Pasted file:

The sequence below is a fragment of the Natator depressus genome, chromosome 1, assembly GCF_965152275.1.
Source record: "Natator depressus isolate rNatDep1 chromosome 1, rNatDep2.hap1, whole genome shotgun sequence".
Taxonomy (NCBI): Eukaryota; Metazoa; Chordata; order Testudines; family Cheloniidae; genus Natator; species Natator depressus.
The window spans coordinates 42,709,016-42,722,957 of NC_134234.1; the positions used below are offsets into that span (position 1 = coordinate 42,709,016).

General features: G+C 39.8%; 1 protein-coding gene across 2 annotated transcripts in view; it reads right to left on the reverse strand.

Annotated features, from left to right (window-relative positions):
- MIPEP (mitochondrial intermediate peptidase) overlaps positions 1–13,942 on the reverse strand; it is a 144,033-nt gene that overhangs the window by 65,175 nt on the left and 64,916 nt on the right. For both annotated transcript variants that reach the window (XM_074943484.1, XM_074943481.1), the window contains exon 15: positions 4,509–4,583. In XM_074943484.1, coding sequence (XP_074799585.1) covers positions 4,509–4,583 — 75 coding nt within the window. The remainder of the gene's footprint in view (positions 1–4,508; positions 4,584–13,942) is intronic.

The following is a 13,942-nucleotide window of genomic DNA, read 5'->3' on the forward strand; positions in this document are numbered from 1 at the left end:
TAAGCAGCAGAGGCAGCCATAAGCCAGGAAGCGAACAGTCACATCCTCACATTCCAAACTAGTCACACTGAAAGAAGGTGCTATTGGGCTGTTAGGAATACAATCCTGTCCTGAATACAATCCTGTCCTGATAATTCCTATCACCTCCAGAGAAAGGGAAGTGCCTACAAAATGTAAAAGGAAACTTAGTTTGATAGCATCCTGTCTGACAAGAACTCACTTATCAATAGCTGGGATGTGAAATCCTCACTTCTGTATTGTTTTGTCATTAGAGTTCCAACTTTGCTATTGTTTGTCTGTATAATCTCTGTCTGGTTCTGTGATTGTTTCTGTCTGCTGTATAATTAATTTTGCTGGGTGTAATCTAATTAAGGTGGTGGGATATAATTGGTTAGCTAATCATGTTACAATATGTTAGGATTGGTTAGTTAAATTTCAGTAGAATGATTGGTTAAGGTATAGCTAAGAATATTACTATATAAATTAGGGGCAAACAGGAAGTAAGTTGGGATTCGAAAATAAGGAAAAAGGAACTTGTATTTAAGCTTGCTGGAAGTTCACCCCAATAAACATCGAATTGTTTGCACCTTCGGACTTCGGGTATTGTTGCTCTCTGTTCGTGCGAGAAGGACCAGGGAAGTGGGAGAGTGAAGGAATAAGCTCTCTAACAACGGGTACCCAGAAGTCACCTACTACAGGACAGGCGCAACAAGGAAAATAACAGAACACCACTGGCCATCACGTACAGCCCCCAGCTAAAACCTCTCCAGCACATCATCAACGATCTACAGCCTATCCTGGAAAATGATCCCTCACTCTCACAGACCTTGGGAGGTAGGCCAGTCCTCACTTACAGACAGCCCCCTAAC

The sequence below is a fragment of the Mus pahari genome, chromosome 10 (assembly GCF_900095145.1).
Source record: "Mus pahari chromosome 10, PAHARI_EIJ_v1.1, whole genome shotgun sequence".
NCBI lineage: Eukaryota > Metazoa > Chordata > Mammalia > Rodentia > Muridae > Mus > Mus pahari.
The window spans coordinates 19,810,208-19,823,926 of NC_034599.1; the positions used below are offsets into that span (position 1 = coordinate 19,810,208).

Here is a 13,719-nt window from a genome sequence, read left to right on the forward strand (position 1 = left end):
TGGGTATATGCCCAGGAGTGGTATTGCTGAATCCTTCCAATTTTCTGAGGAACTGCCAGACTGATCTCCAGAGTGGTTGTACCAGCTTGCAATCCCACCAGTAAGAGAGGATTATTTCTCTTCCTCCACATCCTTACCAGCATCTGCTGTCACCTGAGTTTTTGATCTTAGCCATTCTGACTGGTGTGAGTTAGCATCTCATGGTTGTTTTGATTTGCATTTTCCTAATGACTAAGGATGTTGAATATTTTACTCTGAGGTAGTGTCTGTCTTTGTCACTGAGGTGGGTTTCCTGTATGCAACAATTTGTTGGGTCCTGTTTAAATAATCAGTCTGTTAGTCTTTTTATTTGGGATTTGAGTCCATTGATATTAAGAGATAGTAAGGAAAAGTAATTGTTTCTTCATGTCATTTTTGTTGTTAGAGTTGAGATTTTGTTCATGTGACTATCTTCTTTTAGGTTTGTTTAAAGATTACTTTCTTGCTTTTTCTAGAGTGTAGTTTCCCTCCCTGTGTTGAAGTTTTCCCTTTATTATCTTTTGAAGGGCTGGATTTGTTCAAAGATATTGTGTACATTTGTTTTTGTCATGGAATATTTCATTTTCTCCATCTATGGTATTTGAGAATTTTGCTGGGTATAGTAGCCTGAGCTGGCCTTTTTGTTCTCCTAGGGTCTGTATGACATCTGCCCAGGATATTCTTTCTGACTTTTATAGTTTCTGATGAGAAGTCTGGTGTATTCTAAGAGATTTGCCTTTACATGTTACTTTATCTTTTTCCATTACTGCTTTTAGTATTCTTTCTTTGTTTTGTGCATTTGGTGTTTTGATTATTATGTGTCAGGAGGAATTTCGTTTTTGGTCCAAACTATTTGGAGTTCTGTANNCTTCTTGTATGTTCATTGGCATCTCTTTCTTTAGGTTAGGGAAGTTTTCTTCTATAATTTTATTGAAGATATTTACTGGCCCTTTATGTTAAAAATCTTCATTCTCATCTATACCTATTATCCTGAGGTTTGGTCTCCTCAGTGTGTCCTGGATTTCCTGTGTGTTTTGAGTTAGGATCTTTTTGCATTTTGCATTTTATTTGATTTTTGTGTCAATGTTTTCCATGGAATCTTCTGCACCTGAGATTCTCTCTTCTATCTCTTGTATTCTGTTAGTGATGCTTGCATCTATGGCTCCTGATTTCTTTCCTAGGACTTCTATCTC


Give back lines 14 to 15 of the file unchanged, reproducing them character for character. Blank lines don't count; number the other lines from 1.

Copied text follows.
Here is a 13,719-nt window from a genome sequence, read left to right on the forward strand (position 1 = left end):
TGGGTATATGCCCAGGAGTGGTATTGCTGAATCCTTCCAATTTTCTGAGGAACTGCCAGACTGATCTCCAGAGTGGTTGTACCAGCTTGCAATCCCACCAGTAAGAGAGGATTATTTCTCTTCCTCCACATCCTTACCAGCATCTGCTGTCACCTGAGTTTTTGATCTTAGCCATTCTGACTGGTGTGAGTTAGCATCTCATGGTTGTTTTGATTTGCATTTTCCTAATGACTAAGGATGTTGAATATTTTACTCTGAGGTAGTGTCTGTCTTTGTCACTGAGGTGGGTTTCCTGTATGCAACAATTTGTTGGGTCCTGTTTAAATAATCAGTCTGTTAGTCTTTTTATTTGGGATTTGAGTCCATTGATATTAAGAGATAGTAAGGAAAAGTAATTGTTTCTTCATGTCATTTTTGTTGTTAGAGTTGAGATTTTGTTCATGTGACTATCTTCTTTTAGGTTTGTTTAAAGATTACTTTCTTGCTTTTTCTAGAGTGTAGTTTCCCTCCCTGTGTTGAAGTTTTCCCTTTATTATCTTTTGAAGGGCTGGATTTGTTCAAAGATATTGTGTACATTTGTTTTTGTCATGGAATATTTCATTTTCTCCATCTATGGTATTTGAGAATTTTGCTGGGTATAGTAGCCTGAGCTGGCCTTTTTGTTCTCCTAGGGTCTGTATGACATCTGCCCAGGATATTCTTTCTGACTTTTATAGTTTCTGATGAGAAGTCTGGTGTATTCTAAGAGATTTGCCTTTACATGTTACTTTATCTTTTTCCATTACTGCTTTTAGTATTCTTTCTTTGTTTTGTGCATTTGGTGTTTTGATTATTATGTGTCAGGAGGAATTTCGTTTTTGGTCCAAACTATTTGGAGTTCTGTANNCTTCTTGTATGTTCATTGGCATCTCTTTCTTTAGGTTAGGGAAGTTTTCTTCTATAATTTTATTGAAGATATTTACTGGCCCTTTATGTTAAAAATCTTCATTCTCATCTATACCTATTATCCTGAGGTTTGGTCTCCTCAGTGTGTCCTGGATTTCCTGTGTGTTTTGAGTTAGGATCTTTTTGCATTTTGCATTTTATTTGATTTTTGTGTCAATGTTTTCCATGGAATCTTCTGCACCTGAGATTCTCTCTTCTATCTCTTGTATTCTGTTAGTGATGCTTGCATCTATGGCTCCTGATTTCTTTCCTAGGACTTCTATCTC